Growing up drawing constantly, Topher was motivated by animation and motion. Driven to become like those animators he looked up to, Topher enjoyed replicating his favorite cartoons and video games on paper. For a good deal of time, he went through a phase of imitation until those imitations came into his own style of work--in essence, moving beyond the expected towards self realization. Inspired by Chuck Jones and as an understudy of the illustrious Harvey Williams (Rocky and Bullwinkle), Topher continued to pursue traditional animation with a profound interest in combining hand and digital animation (that duality and combination of forces that is so apparent in his latest projects). He--through college experiences and work thereafter in branding, design, curation, and freelance ventures--became less intrigued by animation and decidedly more inspired by alternative methods for visually communicating with an audience: could there perhaps be a different, more emotional way of communicating ideas?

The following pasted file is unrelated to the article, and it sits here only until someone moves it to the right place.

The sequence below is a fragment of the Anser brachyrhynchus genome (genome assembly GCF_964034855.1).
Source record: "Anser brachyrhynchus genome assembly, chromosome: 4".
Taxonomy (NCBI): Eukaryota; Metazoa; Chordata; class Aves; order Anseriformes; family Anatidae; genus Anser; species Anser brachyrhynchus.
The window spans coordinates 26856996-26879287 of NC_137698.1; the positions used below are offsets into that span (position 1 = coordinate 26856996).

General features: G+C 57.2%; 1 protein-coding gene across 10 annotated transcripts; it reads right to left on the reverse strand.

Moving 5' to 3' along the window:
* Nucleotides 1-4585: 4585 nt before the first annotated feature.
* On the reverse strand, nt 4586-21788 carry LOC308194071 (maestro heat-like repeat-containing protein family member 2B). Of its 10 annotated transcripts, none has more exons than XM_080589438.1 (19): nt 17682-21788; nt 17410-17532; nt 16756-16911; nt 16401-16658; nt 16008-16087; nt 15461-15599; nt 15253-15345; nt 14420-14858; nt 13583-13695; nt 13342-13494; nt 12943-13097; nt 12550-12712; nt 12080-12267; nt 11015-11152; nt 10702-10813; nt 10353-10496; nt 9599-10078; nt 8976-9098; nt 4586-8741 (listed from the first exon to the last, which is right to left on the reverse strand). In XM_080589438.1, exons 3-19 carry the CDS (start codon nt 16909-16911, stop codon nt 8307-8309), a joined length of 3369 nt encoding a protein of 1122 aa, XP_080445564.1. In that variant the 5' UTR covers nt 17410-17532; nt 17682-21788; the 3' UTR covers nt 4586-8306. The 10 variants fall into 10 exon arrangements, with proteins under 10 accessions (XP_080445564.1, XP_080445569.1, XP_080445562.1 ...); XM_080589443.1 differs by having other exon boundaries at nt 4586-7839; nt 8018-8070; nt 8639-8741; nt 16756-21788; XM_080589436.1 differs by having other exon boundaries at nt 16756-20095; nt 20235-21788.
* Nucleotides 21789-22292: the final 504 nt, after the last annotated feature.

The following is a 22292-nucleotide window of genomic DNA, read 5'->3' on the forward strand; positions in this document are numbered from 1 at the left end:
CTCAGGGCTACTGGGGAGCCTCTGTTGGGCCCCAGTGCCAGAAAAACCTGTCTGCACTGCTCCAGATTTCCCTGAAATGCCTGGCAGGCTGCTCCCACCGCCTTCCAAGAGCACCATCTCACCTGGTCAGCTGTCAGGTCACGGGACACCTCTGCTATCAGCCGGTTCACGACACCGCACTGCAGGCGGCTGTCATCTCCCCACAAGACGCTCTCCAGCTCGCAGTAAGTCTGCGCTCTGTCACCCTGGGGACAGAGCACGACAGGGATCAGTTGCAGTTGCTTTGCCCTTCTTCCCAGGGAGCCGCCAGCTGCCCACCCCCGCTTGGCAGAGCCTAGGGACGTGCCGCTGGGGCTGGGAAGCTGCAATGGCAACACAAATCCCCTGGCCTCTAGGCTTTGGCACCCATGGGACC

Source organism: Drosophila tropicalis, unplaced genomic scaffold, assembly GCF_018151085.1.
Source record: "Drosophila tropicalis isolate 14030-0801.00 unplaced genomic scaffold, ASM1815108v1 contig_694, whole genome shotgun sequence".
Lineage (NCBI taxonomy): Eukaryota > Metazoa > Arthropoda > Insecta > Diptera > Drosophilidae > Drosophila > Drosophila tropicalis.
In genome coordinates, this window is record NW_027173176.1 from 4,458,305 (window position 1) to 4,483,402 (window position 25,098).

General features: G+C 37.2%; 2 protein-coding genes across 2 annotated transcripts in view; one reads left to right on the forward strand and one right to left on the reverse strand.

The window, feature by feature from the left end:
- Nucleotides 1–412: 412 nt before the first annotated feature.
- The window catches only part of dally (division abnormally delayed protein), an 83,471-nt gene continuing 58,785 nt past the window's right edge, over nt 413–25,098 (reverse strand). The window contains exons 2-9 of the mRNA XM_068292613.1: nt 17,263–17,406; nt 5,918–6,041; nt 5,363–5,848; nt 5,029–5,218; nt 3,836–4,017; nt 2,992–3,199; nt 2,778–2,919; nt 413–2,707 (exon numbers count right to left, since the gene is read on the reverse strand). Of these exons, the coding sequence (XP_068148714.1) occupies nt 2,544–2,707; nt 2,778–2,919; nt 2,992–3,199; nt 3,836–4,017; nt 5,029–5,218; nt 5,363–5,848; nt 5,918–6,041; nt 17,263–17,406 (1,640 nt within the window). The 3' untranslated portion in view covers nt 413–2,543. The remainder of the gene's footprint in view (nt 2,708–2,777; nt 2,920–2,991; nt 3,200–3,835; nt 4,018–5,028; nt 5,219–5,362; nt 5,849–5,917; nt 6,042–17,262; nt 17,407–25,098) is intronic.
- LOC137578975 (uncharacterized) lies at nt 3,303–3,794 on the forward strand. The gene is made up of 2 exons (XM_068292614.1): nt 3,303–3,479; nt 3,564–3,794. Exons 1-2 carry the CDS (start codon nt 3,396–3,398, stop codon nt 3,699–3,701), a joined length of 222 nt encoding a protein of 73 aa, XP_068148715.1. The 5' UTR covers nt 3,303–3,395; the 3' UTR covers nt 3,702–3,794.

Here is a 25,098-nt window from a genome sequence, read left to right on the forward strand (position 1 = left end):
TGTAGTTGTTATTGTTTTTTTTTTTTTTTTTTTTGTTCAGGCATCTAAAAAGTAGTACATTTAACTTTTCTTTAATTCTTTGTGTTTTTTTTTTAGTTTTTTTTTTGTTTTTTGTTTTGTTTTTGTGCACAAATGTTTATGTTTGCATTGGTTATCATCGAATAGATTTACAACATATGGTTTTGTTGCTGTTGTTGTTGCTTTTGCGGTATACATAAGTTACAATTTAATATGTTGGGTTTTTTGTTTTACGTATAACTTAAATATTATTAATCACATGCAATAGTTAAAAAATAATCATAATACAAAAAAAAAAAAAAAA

This led to an eventuality in what is now known as ARTheism--through collaboration with dancer and performance artist Samantha Beasley and improvisational digital painting to music, the idea of dancing with light and communicating with body and environment came into fruition. The movement was impactful, with reactions ranging from approval to appreciative tears; there was something about the art being performative and immersive that prompted some people to react so physically. Even the etymology gives way to understanding the intent of ARTheism: art + theos (‘god’); a taking into consideration how art might affect us in a spiritual, divine way.